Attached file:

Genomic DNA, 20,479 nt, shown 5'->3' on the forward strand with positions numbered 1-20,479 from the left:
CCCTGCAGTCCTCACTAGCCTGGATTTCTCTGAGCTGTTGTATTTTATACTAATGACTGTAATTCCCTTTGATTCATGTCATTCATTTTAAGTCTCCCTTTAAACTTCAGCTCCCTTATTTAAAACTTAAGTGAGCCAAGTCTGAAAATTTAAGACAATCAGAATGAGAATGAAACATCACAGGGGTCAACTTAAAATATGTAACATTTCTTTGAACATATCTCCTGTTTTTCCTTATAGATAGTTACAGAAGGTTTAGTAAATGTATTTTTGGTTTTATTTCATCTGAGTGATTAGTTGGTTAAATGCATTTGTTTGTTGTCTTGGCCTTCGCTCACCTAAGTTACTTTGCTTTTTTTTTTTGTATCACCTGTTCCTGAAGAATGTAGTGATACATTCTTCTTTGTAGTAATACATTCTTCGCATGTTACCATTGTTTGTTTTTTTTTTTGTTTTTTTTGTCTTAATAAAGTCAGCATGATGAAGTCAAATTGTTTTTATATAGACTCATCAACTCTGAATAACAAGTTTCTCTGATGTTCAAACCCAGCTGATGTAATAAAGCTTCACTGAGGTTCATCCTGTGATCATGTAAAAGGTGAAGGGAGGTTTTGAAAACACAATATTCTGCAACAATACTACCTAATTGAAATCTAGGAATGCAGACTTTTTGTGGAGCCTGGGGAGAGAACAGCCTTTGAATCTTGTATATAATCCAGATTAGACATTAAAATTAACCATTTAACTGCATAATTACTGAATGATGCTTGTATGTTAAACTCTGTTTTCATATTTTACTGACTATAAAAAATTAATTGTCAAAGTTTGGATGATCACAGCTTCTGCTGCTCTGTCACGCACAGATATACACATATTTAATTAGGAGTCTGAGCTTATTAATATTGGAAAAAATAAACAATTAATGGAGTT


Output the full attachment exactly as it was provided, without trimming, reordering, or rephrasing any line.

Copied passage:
Genomic DNA, 20,479 nt, shown 5'->3' on the forward strand with positions numbered 1-20,479 from the left:
CCCTGCAGTCCTCACTAGCCTGGATTTCTCTGAGCTGTTGTATTTTATACTAATGACTGTAATTCCCTTTGATTCATGTCATTCATTTTAAGTCTCCCTTTAAACTTCAGCTCCCTTATTTAAAACTTAAGTGAGCCAAGTCTGAAAATTTAAGACAATCAGAATGAGAATGAAACATCACAGGGGTCAACTTAAAATATGTAACATTTCTTTGAACATATCTCCTGTTTTTCCTTATAGATAGTTACAGAAGGTTTAGTAAATGTATTTTTGGTTTTATTTCATCTGAGTGATTAGTTGGTTAAATGCATTTGTTTGTTGTCTTGGCCTTCGCTCACCTAAGTTACTTTGCTTTTTTTTTTTGTATCACCTGTTCCTGAAGAATGTAGTGATACATTCTTCTTTGTAGTAATACATTCTTCGCATGTTACCATTGTTTGTTTTTTTTTTTGTTTTTTTTGTCTTAATAAAGTCAGCATGATGAAGTCAAATTGTTTTTATATAGACTCATCAACTCTGAATAACAAGTTTCTCTGATGTTCAAACCCAGCTGATGTAATAAAGCTTCACTGAGGTTCATCCTGTGATCATGTAAAAGGTGAAGGGAGGTTTTGAAAACACAATATTCTGCAACAATACTACCTAATTGAAATCTAGGAATGCAGACTTTTTGTGGAGCCTGGGGAGAGAACAGCCTTTGAATCTTGTATATAATCCAGATTAGACATTAAAATTAACCATTTAACTGCATAATTACTGAATGATGCTTGTATGTTAAACTCTGTTTTCATATTTTACTGACTATAAAAAATTAATTGTCAAAGTTTGGATGATCACAGCTTCTGCTGCTCTGTCACGCACAGATATACACATATTTAATTAGGAGTCTGAGCTTATTAATATTGGAAAAAATAAACAATTAATGGAGTT